Then, we backtracked to the front side of the bridge, where the Sentierelsa descended shortly past some private property signs (they’re meant to keep people away from parking or obstructing their driveway).
Descending on the trail, it bottomed out in an area that already seemed like a different world of the town of Colle di Val d’Elsa above, where we were surrounded by trees and along the banks of the Elsa River.
From here, we could get an angled look at the base of the waterfall we had seen earlier, though technically this was not the actual Diborrato Waterfall.
So we continued downstream for about 250m to a somewhat wider clearing where the River Elsa was wide and somewhat calm before going over the brink of the actual Diborrato Waterfall.
In addition to some locals fishing by the banks of the Elsa River, we also saw an unsigned spur path leading to a view of the brink of the Cascata del Diborrato.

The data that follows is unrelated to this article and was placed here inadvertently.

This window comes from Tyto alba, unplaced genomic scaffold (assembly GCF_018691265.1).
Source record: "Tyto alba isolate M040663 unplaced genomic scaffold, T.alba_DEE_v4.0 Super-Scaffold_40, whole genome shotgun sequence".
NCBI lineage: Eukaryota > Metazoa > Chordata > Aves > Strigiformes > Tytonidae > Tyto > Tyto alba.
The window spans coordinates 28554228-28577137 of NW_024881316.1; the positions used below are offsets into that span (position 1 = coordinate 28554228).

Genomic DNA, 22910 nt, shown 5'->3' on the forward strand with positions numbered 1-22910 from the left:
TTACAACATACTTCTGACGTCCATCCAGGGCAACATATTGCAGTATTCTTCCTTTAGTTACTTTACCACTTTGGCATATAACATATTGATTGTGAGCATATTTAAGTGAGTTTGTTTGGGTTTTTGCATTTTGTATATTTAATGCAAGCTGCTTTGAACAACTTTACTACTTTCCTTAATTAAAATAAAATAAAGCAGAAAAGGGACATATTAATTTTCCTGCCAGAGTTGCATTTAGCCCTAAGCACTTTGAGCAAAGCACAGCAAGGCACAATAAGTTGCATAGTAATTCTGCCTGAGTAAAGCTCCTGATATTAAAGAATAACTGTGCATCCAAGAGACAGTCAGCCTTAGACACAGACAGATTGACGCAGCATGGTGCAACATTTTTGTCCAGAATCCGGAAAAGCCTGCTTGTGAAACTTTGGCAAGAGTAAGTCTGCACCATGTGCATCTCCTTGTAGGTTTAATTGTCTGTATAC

Although this view was sanctioned, it left a lot to be desired, and so naturally I went looking for a way to improve the view.
Viewing the Cascata del Diborrato
Unless you have a drone, it didn’t appear that there was a sanctioned way to view the front of the Cascata del Diborrato.
Although there appeared to be a cell tower across the river above the top of the opposing cliffs, there didn’t appear to be a trail nor a lookout, and I suspect that the lack of people probably meant that area was off-limits to the public.
So I backtracked to the main trail and then continued descending some steps leading to a fork in the trail.
To the left were more steps that were now ascending while there was a path on the right descending to a fenced barricade indicating something about a rafting put in point.